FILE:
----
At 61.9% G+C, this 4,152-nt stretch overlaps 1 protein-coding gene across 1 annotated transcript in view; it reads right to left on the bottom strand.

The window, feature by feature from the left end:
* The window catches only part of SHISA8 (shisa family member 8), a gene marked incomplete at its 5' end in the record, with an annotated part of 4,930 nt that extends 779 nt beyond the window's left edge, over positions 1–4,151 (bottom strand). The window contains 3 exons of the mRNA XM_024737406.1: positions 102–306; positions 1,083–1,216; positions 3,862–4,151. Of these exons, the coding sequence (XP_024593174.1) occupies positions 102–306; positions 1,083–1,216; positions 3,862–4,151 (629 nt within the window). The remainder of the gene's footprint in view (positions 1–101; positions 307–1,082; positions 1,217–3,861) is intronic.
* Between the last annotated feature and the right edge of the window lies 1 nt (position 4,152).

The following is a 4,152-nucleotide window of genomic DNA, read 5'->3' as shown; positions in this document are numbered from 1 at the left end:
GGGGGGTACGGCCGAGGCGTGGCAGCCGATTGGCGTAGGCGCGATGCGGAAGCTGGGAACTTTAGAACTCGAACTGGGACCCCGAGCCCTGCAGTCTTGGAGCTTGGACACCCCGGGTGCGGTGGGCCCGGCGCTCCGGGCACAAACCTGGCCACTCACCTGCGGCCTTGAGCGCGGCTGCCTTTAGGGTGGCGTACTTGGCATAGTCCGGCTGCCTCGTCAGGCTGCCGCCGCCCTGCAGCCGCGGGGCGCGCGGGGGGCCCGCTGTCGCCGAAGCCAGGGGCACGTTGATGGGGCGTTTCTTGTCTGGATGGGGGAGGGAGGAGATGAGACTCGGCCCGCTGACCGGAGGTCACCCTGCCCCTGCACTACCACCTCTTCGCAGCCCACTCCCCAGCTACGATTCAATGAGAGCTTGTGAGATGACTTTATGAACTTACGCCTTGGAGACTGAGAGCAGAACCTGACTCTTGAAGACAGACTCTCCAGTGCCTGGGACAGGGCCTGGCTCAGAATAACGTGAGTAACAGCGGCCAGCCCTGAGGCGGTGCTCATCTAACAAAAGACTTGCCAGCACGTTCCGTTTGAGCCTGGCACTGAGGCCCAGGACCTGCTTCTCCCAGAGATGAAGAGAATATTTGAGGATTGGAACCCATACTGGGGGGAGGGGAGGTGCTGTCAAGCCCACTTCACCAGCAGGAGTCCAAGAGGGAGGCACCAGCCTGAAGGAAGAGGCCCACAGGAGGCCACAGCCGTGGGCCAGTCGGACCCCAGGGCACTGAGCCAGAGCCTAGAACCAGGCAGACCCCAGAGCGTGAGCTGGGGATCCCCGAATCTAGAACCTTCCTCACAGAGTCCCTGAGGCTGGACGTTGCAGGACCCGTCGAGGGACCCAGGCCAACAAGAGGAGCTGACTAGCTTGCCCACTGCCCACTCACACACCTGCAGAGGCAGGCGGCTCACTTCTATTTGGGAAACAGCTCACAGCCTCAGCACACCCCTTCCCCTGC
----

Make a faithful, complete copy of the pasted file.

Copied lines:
At 61.9% G+C, this 4,152-nt stretch overlaps 1 protein-coding gene across 1 annotated transcript in view; it reads right to left on the bottom strand.

The window, feature by feature from the left end:
* The window catches only part of SHISA8 (shisa family member 8), a gene marked incomplete at its 5' end in the record, with an annotated part of 4,930 nt that extends 779 nt beyond the window's left edge, over positions 1–4,151 (bottom strand). The window contains 3 exons of the mRNA XM_024737406.1: positions 102–306; positions 1,083–1,216; positions 3,862–4,151. Of these exons, the coding sequence (XP_024593174.1) occupies positions 102–306; positions 1,083–1,216; positions 3,862–4,151 (629 nt within the window). The remainder of the gene's footprint in view (positions 1–101; positions 307–1,082; positions 1,217–3,861) is intronic.
* Between the last annotated feature and the right edge of the window lies 1 nt (position 4,152).

The following is a 4,152-nucleotide window of genomic DNA, read 5'->3' as shown; positions in this document are numbered from 1 at the left end:
GGGGGGTACGGCCGAGGCGTGGCAGCCGATTGGCGTAGGCGCGATGCGGAAGCTGGGAACTTTAGAACTCGAACTGGGACCCCGAGCCCTGCAGTCTTGGAGCTTGGACACCCCGGGTGCGGTGGGCCCGGCGCTCCGGGCACAAACCTGGCCACTCACCTGCGGCCTTGAGCGCGGCTGCCTTTAGGGTGGCGTACTTGGCATAGTCCGGCTGCCTCGTCAGGCTGCCGCCGCCCTGCAGCCGCGGGGCGCGCGGGGGGCCCGCTGTCGCCGAAGCCAGGGGCACGTTGATGGGGCGTTTCTTGTCTGGATGGGGGAGGGAGGAGATGAGACTCGGCCCGCTGACCGGAGGTCACCCTGCCCCTGCACTACCACCTCTTCGCAGCCCACTCCCCAGCTACGATTCAATGAGAGCTTGTGAGATGACTTTATGAACTTACGCCTTGGAGACTGAGAGCAGAACCTGACTCTTGAAGACAGACTCTCCAGTGCCTGGGACAGGGCCTGGCTCAGAATAACGTGAGTAACAGCGGCCAGCCCTGAGGCGGTGCTCATCTAACAAAAGACTTGCCAGCACGTTCCGTTTGAGCCTGGCACTGAGGCCCAGGACCTGCTTCTCCCAGAGATGAAGAGAATATTTGAGGATTGGAACCCATACTGGGGGGAGGGGAGGTGCTGTCAAGCCCACTTCACCAGCAGGAGTCCAAGAGGGAGGCACCAGCCTGAAGGAAGAGGCCCACAGGAGGCCACAGCCGTGGGCCAGTCGGACCCCAGGGCACTGAGCCAGAGCCTAGAACCAGGCAGACCCCAGAGCGTGAGCTGGGGATCCCCGAATCTAGAACCTTCCTCACAGAGTCCCTGAGGCTGGACGTTGCAGGACCCGTCGAGGGACCCAGGCCAACAAGAGGAGCTGACTAGCTTGCCCACTGCCCACTCACACACCTGCAGAGGCAGGCGGCTCACTTCTATTTGGGAAACAGCTCACAGCCTCAGCACACCCCTTCCCCTGC